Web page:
<CFOUTPUT query=”this_search”>

#key#

</CFOUTPUT>

 

Or better yet, you could just access them all at once using the valuelist() function:

 

<CFSET my_query_results=valuelist(this_search.key)>

 

These values could then be used to recall the actual records from the database using the SQL “IN” command:

 

<CFQUERY name=”the_results” datasource=”my_database”>

 

Select *

From my_table

Where customer_ID IN (#val(my_query_results)#)

 

</CFQUERY>

 

You will need to develop some sort of appropriate interface to handle and display the results of the search.  The CFSEARCH tag will return a few other useful fields to help you with this:

 

·        KEY — the value of the KEY attribute defined in the CFINDEX tag used to populate the collection. In our case the filename and path.

·        TITLE — Returns the value of the TITLE attribute defined by the <TITLE> HTML tag in any HTML or ColdFusion application page file that was indexed by CFINDEX. If the collection was TYPE=CUSTOM, TITLE returns the value of the TITLE attribute defined by the CFINDEX tag. If the collection was TYPE=FILE, TITLE also returns the value of the TITLE attribute defined by the CFINDEX tag.

·        SCORE — Returns the relevancy score of the document based on the search criteria from 0 to 100.

·        URL — Returns the value of the URLPATH attribute defined in the CFINDEX tag used to populate the collection.

·        SUMMARY - the best three sentences or 500 characters of documents returned by a search.

·        CUSTOM1, CUSTOM2 - user defined key fields—these can be extremely important in helping you determine where the information being returned came from.

·        CURRENTROW — The current row of the query being processed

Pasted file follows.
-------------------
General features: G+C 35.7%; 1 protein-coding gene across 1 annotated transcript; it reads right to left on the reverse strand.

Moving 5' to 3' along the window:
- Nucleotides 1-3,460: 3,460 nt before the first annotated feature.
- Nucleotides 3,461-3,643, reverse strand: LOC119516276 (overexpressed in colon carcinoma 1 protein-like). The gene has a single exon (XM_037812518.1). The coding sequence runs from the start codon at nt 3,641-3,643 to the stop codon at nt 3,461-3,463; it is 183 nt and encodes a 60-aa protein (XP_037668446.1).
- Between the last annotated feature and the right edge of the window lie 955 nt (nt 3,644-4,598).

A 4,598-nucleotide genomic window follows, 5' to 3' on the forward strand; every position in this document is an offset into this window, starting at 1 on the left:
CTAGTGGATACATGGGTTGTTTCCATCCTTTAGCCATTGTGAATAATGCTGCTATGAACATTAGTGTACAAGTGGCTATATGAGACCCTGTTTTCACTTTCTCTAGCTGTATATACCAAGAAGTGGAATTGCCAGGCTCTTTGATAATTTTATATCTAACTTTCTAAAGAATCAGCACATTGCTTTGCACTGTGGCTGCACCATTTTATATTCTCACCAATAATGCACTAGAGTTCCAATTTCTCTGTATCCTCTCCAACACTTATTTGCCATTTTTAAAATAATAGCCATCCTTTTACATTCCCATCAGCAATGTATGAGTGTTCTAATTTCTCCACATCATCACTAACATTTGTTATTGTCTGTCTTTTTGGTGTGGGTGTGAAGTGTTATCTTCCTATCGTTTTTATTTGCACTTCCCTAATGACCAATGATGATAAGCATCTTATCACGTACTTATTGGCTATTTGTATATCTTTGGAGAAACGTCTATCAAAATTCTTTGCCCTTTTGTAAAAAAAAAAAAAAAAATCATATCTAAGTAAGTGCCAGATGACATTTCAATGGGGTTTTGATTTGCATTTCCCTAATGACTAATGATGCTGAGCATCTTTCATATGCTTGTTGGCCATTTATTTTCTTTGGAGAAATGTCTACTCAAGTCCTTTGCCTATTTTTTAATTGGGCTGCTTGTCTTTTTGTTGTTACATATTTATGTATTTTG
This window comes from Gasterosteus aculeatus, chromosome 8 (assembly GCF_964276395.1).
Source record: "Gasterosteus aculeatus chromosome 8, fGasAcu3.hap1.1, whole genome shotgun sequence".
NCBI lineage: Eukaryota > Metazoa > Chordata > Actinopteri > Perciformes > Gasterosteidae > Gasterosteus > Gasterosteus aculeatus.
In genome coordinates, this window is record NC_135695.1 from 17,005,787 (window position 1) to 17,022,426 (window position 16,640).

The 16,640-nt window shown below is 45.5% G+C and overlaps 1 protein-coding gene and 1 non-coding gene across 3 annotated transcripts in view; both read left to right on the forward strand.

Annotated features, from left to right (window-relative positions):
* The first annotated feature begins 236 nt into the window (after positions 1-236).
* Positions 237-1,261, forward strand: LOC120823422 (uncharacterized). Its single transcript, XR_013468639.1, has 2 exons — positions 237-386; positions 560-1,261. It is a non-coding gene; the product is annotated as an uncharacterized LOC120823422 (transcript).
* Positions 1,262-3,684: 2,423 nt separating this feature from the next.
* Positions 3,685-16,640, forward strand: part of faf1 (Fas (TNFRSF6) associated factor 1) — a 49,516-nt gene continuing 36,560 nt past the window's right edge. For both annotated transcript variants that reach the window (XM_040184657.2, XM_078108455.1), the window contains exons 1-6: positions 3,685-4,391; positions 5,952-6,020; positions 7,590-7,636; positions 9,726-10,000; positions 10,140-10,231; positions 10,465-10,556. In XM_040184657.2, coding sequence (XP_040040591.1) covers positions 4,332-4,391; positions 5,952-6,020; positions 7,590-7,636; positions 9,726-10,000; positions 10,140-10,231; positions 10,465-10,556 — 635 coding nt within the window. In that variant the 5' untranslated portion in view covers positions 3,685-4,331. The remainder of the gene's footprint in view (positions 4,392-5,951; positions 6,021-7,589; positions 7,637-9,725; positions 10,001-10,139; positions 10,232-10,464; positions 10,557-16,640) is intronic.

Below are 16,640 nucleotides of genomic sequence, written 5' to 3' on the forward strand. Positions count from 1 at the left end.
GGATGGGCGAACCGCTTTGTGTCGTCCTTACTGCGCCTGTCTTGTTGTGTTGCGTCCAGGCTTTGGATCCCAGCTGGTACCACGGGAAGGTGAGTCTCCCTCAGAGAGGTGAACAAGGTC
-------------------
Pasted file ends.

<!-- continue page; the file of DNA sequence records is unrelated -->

There are also fields for the whole query:

·        RECORDCOUNT — The total number of records returned by the query

·        RECORDSSEARCHED — The total number of records in the index that were searched.

 

Special Techniques

Adding one record at a time to your index

As stated earlier, you would usually want to index records as they are added to your database instead of en masse.  In summary, the way to accomplish this is by first adding your record to the database and then using that query to index the data you added (If you are using autonumber key fields you will have to do a couple of extra steps: first you will add your data to the database, then you will use the MAX() function to get the ID of the item you just added and then do a third query to retrieve that record for indexing.  You will use the ACTION=”UPDATE” for CFINDEX to indicate that you wish to update the Index.

 

Updating records in your index

The process is similar to adding a new record to the index.  In order to update a SINGLE record you simply need to specify an ID that has already been used for a previously indexed item for your KEY= field.   In other words, when you are indexing data, if the KEY= field is a new id, the Verity search engine simply adds the record to the collection.  If the KEY= field contains an ID that has been used previously it will update the data in the collection.  When doing this, you’ll typically use the ACTION=”UPDATE” directive.  However, if you’re redoing your entire index anyway, you’ll want to use ACTION=”REFRESH” which basically erases your entire index and then recreates it.

 

Dealing with CFHTTP

CFHTTP is a special case.  If you need to index information on an external website, you can do so, but it’s a little bit tricky.  First, you use CFHTTP to retrieve the page you want to index.  Next you create a “simulated” query using ColdFusion’s QueryNew, QueryAddRow and QuerySetCell functions.  Finally, you use CFINDEX as you would with any query—you’ll need to put something in the CUSTOM1 field to indicate where the information was retrieved from.  Normally, you would put the URL that it originated from so that when there’s a hit on that record, you’ll be able to point the searcher to the correct webpage.

 

Verity Search Query Language